With the holiday season in full swing, school districts should remain on high alert for cybercriminals looking to take advantage of the hustle and bustle. We encourage everyone to take extra precautions to avoid landing on Santa’s naughty list, or worse, falling victim to cyberattacks during the holidays.
Ho ho hold on before you click that link
Cybercriminals commonly pose as banks, retailers, and package-delivery services such as Amazon, USPS, and other legitimate organizations. Their goal is to trick you into clicking on a link that will infect your computer or steal your login information. Common emails include can’t-miss bargains, fake shipping confirmations, and notifications about fraudulent charges on your account. Avoid that lump of coal this holiday season by thinking twice before responding. Instead, search Google for reports that the email is a scam. You should also check out these tips for protecting yourself from phishing emails.
We “vish” you a merry…
You better watch out! The incoming call you are receiving may be coming from a grinch! Hackers don’t only use sophisticated phishing emails during the holiday season. Voice phishing, also known as ‘vishing’, comes via unsolicited phone calls. These types of attacks increase during the holiday season as so many online purchases and expedited deliveries are in motion. Attackers may call and masquerade as a delivery service, an online vendor, or your financial institution. They might request that you confirm your credit card number, your account name and login, or other personal information to ensure that your holiday purchase arrives on time. Be wary of any unsolicited calls and think twice before providing any personal information to a stranger on the phone!
Protect district devices
If you’re taking your district-assigned device home, take extra care! School may be out for holiday break, but criminals are just getting started. Continue to report suspected cyber-attacks and lost or stolen devices immediately.
Practice good cyber-hygiene
Fake retail apps and websites designed to capture credit card information or infect computers are more common during the holidays. Do not use school-provided devices to make purchases from unfamiliar retail sites or apps. Before downloading apps onto your personal device, read the user reviews thoroughly. To minimize risk to your district, use your personal email address, not your school-provided email address, to create or log into accounts for personal purposes.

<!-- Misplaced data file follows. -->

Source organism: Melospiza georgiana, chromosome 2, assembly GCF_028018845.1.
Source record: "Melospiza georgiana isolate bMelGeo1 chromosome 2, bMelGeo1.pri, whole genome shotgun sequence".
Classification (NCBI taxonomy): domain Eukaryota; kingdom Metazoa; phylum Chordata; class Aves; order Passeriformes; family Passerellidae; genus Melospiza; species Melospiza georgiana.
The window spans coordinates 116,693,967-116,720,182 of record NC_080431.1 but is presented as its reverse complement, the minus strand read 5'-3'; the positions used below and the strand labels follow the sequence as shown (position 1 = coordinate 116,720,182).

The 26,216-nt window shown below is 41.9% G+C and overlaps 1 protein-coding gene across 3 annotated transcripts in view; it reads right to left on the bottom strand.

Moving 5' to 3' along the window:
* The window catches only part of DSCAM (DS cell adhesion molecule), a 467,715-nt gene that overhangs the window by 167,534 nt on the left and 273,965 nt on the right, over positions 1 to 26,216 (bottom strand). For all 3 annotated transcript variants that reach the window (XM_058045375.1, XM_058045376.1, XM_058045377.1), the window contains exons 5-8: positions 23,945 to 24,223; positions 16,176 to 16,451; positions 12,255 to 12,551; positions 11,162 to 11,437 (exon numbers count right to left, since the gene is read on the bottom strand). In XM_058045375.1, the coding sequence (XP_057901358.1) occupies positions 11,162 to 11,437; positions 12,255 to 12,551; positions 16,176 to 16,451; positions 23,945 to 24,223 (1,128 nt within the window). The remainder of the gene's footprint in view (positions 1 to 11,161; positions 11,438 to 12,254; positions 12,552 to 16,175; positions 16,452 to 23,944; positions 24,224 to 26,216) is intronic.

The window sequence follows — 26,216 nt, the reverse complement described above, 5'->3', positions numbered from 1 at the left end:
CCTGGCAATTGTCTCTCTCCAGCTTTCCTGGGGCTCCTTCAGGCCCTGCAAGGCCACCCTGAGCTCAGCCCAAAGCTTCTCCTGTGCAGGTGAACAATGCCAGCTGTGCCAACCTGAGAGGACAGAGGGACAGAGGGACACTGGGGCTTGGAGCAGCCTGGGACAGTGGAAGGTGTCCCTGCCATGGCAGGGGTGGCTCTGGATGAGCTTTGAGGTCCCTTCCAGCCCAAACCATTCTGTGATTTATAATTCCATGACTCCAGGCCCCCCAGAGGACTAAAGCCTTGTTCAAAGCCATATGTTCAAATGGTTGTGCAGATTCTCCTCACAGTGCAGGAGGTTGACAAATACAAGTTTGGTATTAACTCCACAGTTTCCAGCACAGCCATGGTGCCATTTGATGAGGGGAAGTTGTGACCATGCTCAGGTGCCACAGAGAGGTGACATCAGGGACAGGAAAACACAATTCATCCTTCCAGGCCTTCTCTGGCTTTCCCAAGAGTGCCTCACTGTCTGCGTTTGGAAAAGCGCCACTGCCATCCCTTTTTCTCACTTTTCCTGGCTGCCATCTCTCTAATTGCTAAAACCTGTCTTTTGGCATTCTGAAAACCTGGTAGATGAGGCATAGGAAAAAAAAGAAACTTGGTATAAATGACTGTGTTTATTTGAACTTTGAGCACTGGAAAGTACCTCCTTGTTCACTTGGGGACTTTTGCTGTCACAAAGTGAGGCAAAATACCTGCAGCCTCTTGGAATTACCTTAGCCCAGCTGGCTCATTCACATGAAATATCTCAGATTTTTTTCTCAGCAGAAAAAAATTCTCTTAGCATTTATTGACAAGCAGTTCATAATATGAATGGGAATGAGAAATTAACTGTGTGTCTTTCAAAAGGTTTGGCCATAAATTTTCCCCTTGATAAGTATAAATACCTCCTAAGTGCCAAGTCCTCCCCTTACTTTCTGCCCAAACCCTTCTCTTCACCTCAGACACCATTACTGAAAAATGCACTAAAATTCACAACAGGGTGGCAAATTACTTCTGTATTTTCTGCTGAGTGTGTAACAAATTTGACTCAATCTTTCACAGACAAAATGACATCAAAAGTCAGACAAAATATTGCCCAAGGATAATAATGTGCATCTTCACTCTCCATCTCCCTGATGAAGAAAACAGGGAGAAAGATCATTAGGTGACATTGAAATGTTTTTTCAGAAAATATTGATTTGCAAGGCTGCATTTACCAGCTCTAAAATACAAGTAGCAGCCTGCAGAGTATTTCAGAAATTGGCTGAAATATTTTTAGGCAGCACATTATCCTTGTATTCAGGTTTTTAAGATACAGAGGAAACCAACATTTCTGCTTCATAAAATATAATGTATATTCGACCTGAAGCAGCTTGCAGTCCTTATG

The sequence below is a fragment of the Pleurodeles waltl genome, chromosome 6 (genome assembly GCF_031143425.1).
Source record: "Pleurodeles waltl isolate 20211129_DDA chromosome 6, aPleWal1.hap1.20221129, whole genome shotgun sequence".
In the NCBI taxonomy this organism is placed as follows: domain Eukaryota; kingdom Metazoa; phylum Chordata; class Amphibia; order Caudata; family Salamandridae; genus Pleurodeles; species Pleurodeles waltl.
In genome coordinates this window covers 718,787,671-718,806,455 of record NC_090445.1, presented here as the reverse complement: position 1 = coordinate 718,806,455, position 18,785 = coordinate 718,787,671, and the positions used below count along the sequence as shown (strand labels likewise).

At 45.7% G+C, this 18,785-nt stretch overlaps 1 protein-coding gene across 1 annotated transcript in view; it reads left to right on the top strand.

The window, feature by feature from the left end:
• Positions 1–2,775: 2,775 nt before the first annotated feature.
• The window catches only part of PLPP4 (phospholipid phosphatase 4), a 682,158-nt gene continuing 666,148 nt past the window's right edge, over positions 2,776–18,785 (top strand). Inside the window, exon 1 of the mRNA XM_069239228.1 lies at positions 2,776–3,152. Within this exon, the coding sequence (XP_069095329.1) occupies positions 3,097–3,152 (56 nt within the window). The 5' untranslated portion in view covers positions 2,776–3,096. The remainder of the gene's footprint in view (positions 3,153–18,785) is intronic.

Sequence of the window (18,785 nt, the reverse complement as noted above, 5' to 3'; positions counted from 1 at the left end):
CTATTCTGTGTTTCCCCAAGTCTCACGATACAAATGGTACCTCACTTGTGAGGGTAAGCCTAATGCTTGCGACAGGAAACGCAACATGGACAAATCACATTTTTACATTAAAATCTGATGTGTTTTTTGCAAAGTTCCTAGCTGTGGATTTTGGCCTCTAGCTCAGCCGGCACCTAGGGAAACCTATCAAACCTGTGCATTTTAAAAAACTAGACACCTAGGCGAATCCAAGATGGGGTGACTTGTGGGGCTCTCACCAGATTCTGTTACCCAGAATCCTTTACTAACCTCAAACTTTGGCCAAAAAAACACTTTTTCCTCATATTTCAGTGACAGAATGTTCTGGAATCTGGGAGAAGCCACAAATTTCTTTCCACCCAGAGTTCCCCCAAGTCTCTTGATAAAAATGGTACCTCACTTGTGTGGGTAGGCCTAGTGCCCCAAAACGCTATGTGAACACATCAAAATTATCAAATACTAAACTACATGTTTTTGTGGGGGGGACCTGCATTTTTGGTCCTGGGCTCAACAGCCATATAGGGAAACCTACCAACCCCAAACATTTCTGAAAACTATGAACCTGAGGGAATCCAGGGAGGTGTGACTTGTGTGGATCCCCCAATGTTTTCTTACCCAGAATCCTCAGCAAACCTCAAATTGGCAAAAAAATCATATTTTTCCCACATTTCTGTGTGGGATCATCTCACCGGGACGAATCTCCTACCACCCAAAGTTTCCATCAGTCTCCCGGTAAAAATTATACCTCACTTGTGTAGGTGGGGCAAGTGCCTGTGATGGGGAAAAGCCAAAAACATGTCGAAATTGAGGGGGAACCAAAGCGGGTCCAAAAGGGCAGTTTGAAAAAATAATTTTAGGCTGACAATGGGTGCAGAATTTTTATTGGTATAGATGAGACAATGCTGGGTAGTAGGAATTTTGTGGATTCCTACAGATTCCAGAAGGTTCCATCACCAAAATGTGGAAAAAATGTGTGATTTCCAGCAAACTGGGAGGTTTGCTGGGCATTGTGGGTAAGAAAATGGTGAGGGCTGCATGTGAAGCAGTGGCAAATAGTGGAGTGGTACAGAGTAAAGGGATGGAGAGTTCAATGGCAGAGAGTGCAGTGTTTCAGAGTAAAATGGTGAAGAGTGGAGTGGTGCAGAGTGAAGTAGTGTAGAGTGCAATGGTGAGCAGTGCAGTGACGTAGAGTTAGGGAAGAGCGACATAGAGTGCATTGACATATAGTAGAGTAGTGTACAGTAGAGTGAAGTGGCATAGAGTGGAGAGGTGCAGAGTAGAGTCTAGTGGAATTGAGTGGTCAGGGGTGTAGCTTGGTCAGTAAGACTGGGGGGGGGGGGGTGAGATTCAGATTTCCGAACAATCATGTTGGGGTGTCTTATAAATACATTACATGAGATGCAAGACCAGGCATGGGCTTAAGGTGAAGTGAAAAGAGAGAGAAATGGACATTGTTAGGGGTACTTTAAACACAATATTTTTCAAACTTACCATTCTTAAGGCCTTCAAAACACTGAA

Avoid free Wi-Fi
Coffee shops, restaurants, and book stores are welcome pit stops where weary shoppers can relax and enjoy free Wi-Fi. Unfortunately, public places often maintain low-level network security that cybercriminals can hack. Keep in mind that any information you view or passwords you enter on public Wi-Fi are fair game to cybercriminals. Avoid logging into district accounts or connecting school computers to public Wi-Fi networks when possible. If this is unavoidable, then always use a Virtual Private Network (VPN) to secure the connection and protect your data.
Restrict privacy settings
Preserve data privacy and security by selecting the appropriate privacy settings for documents in public cloud-based services, such as Google Drive and Dropbox. Users and organizations often choose convenience over privacy by selecting “anonymous sharing,” which makes their sensitive information accessible to unintended parties. Never use anonymous sharing on documents that contain personally identifiable information (PII), and don’t be fooled by the false sense of privacy provided by the “anyone with the link” feature. This also applies to the easy-to-use “get shareable link” feature you’ll find on the context menu and simplified sharing dialog box. Finally, avoid granting access requests to Google documents from individuals you do not know. Criminals often get access to personal information or sensitive school documents by simply requesting access.
Ready to test yourself?
If you’re worried about falling victim to common holiday scams, test your knowledge with this quiz.
Editor's note: This article was originally published in December 2018 and has been updated for accuracy and comprehensiveness.